What we have listed above is simply a limited list because Indian cuisine uses so many different spices. Consider stocking up on nigella seeds (kalonji—sometimes called black onion seed), saffron, and asafoetida for a well-stocked pantry. Peppercorns (the source of "heat" in spicy foods prior to the introduction of chiles), fennel seeds, poppy seeds, bay leaves, black mustard seeds, and asafoetida are other ingredients to consider. 

Coconuts: Particularly in Southern Indian cuisine, where curries frequently include coconut milk and oil, these ingredients are crucial. Desserts and sauces frequently contain grated coconut. 

Tomatoes: Similar to chiles, tomatoes were introduced to India by Portuguese seafarers. They play a significant role in chutneys, vegetable meals, and curries. 

Garlic: An essential flavour trio in Indian cooking is garlic, ginger, and green chilies, which are often sautéed in ghee or oil as the initial step. 

Ginger: The edible section of the "ginger root" is actually a piece of the plant's subterranean stem, not its root. Ginger is frequently used as a paste, which gives curries and other foods a potent smell, flavour, and bite. 

Fresh Vegetables: One of the world's cuisines that uses the most vegetables was developed by Indian chefs. Indian cuisine is a fantastic place to start if you want to eat more vegetarian meals. Vegetables including potatoes, spinach, cauliflower, onions, peas, and eggplant are some of the most widely consumed.  

Flour: In many regions of India, breads—including grilled breads like naan and chapati and griddled breads like roti and the crepe-like dosa—can be substituted for rice. Fried breads are offered as appetisers, snacks, and desserts, including samosas, pappadams, and paratha.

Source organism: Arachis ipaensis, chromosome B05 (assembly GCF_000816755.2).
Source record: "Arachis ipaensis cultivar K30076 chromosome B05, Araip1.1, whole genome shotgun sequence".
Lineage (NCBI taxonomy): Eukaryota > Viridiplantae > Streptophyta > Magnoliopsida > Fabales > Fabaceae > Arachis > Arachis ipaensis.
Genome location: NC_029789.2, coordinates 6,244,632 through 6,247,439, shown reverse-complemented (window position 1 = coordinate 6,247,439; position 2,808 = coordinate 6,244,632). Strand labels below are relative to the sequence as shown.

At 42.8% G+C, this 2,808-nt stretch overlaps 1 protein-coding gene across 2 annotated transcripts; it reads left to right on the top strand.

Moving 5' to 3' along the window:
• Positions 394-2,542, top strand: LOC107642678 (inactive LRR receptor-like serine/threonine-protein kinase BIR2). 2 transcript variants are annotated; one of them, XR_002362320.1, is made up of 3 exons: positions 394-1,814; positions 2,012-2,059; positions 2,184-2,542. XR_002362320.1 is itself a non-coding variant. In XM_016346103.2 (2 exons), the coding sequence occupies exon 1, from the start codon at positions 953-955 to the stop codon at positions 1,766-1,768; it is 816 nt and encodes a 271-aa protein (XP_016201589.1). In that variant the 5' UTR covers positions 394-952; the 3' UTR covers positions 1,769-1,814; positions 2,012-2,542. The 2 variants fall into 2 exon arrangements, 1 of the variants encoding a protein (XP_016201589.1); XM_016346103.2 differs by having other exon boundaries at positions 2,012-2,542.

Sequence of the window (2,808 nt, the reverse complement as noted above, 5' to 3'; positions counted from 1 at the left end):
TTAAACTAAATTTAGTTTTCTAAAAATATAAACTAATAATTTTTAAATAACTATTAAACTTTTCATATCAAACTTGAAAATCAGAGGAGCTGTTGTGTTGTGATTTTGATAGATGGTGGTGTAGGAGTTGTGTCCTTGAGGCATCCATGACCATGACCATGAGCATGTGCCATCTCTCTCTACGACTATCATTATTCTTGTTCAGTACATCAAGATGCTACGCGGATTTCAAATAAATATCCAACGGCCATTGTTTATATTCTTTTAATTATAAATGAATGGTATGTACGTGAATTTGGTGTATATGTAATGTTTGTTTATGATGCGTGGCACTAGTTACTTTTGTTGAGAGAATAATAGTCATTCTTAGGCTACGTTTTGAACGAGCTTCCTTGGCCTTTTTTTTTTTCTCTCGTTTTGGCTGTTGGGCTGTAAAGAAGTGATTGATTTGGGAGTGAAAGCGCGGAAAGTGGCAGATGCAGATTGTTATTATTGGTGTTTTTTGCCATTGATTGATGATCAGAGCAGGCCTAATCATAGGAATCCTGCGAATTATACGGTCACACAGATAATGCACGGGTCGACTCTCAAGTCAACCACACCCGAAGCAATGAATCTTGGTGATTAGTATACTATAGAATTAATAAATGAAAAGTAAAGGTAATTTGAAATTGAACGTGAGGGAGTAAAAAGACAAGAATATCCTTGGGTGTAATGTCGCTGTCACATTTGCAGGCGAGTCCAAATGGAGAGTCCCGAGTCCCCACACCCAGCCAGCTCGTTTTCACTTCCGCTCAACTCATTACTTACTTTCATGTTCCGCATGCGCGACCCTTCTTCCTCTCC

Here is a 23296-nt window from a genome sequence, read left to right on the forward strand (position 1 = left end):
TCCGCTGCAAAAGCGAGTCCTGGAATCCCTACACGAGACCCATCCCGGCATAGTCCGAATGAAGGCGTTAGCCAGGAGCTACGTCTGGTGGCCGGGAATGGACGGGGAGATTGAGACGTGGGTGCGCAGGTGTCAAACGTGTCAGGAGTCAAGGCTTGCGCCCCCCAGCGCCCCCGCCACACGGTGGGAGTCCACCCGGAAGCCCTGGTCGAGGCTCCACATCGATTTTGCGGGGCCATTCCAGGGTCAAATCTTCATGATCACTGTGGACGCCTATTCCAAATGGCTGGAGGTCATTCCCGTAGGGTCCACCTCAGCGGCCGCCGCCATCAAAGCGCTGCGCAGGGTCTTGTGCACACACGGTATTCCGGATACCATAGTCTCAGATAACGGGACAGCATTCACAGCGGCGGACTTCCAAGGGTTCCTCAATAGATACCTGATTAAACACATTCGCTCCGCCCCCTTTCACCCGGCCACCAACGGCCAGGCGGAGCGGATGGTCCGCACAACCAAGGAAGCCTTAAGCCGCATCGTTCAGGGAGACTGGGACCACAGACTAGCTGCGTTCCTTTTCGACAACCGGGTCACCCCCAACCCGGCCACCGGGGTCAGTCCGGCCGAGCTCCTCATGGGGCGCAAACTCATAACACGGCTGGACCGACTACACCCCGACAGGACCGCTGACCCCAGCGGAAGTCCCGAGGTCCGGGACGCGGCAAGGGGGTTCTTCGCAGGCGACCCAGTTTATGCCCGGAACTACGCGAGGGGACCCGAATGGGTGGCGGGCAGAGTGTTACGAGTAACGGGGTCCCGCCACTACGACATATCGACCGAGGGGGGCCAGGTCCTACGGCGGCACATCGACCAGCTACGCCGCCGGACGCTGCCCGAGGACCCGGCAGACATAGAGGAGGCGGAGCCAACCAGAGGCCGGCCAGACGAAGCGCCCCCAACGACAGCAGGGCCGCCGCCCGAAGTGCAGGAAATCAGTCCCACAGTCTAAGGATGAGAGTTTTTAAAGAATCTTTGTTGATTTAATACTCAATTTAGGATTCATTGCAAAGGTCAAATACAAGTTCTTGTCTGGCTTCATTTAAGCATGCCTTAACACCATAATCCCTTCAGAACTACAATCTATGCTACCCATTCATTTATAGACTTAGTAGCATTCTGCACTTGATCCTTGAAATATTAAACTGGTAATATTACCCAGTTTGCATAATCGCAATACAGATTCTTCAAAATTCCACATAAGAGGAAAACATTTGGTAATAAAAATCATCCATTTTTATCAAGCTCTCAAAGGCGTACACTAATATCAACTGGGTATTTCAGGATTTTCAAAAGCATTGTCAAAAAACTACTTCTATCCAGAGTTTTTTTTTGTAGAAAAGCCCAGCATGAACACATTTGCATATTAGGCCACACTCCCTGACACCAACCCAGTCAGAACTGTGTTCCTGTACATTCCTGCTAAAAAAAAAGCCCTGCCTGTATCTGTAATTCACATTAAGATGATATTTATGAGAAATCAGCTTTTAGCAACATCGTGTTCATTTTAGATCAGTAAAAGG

Rice: The meaning of the name is "queen of smell." Since ancient times, this fine-textured, long-grained rice has been produced in the Himalayan foothills. The rice is used to make biryanis and other rice dishes for special occasions. 

Lentils: Indian cuisine is rich in lentil meals (a fine source of protein) because many Indian religious beliefs restrict or prevent eating meat. Examples include soups, stews, and breads. "Pulses" like lentils come in a variety of striking hues. Red lentils that have been hulled are widely available; compared to brown lentils, they cook more quickly and have a milder flavour. 

Since dairy products have historically not been refrigerated and have a short shelf life in the warm climate, they are very uncommon in Indian cuisine. Indian chefs made dairy products more accessible by processing them (culturing yoghurt, separating butter, and baking milk into sweets, for example). 

Curd: In addition to being prepared as a sweet or salty beverage (lassi), curd is frequently seasoned and served as a condiment (raitas) or substituted for coconut milk in curries.  

Paneer: Indian food doesn't use a lot of cheese. But one significant exception is paneer. Paneer, a fresh cheese that does not melt, is comparable to fresh mozzarella or queso blanco. As there is no rennet added, paneer is a vegetarian cheese. Try making your own homemade paneer and using it in a curry with spinach. 

Ghee: Ghee is a sort of clarified butter with a rich, nutty flavour that is especially popular in Northern Indian cooking. The milk solids are skimmed off after the butter has boiled until all the liquid separates from the fat. As ghee has a much higher smoke point and a longer shelf life than whole butter, it has advantages over the latter.